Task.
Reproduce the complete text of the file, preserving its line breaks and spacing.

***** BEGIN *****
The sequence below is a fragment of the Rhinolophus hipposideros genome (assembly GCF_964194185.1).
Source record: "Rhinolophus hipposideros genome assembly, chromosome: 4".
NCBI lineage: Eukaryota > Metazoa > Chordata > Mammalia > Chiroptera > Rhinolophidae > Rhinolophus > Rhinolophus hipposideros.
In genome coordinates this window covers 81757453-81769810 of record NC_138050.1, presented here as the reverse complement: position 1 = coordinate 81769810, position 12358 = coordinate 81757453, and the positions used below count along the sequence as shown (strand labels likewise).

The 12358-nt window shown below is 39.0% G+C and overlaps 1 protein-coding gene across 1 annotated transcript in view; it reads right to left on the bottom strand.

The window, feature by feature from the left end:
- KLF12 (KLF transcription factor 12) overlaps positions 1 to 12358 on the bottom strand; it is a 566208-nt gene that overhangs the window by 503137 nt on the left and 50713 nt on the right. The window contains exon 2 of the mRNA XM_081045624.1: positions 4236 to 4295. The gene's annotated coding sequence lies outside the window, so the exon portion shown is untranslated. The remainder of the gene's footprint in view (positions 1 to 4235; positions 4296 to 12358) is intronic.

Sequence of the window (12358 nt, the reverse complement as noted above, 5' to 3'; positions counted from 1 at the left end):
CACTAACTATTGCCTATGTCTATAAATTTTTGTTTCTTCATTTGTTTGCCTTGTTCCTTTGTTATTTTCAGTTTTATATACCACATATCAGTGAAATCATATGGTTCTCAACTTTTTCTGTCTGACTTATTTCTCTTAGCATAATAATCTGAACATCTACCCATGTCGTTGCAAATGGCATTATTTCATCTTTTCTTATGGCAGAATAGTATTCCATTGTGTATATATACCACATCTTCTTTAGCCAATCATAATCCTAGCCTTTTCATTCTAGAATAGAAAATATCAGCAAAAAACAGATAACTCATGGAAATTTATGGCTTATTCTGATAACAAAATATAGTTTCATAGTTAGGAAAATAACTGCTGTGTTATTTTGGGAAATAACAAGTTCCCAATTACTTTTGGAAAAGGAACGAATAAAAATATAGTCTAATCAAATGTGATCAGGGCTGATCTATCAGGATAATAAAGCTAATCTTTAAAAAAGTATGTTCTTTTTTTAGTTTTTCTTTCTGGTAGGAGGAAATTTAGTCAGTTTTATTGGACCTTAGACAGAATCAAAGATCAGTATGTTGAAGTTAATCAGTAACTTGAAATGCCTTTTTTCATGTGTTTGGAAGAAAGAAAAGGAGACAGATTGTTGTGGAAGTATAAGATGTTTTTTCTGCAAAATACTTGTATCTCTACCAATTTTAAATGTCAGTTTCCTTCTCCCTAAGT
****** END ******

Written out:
The sequence below is a fragment of the Rhinolophus hipposideros genome (assembly GCF_964194185.1).
Source record: "Rhinolophus hipposideros genome assembly, chromosome: 4".
NCBI lineage: Eukaryota > Metazoa > Chordata > Mammalia > Chiroptera > Rhinolophidae > Rhinolophus > Rhinolophus hipposideros.
In genome coordinates this window covers 81757453-81769810 of record NC_138050.1, presented here as the reverse complement: position 1 = coordinate 81769810, position 12358 = coordinate 81757453, and the positions used below count along the sequence as shown (strand labels likewise).

The 12358-nt window shown below is 39.0% G+C and overlaps 1 protein-coding gene across 1 annotated transcript in view; it reads right to left on the bottom strand.

The window, feature by feature from the left end:
- KLF12 (KLF transcription factor 12) overlaps positions 1 to 12358 on the bottom strand; it is a 566208-nt gene that overhangs the window by 503137 nt on the left and 50713 nt on the right. The window contains exon 2 of the mRNA XM_081045624.1: positions 4236 to 4295. The gene's annotated coding sequence lies outside the window, so the exon portion shown is untranslated. The remainder of the gene's footprint in view (positions 1 to 4235; positions 4296 to 12358) is intronic.

Sequence of the window (12358 nt, the reverse complement as noted above, 5' to 3'; positions counted from 1 at the left end):
CACTAACTATTGCCTATGTCTATAAATTTTTGTTTCTTCATTTGTTTGCCTTGTTCCTTTGTTATTTTCAGTTTTATATACCACATATCAGTGAAATCATATGGTTCTCAACTTTTTCTGTCTGACTTATTTCTCTTAGCATAATAATCTGAACATCTACCCATGTCGTTGCAAATGGCATTATTTCATCTTTTCTTATGGCAGAATAGTATTCCATTGTGTATATATACCACATCTTCTTTAGCCAATCATAATCCTAGCCTTTTCATTCTAGAATAGAAAATATCAGCAAAAAACAGATAACTCATGGAAATTTATGGCTTATTCTGATAACAAAATATAGTTTCATAGTTAGGAAAATAACTGCTGTGTTATTTTGGGAAATAACAAGTTCCCAATTACTTTTGGAAAAGGAACGAATAAAAATATAGTCTAATCAAATGTGATCAGGGCTGATCTATCAGGATAATAAAGCTAATCTTTAAAAAAGTATGTTCTTTTTTTAGTTTTTCTTTCTGGTAGGAGGAAATTTAGTCAGTTTTATTGGACCTTAGACAGAATCAAAGATCAGTATGTTGAAGTTAATCAGTAACTTGAAATGCCTTTTTTCATGTGTTTGGAAGAAAGAAAAGGAGACAGATTGTTGTGGAAGTATAAGATGTTTTTTCTGCAAAATACTTGTATCTCTACCAATTTTAAATGTCAGTTTCCTTCTCCCTAAGT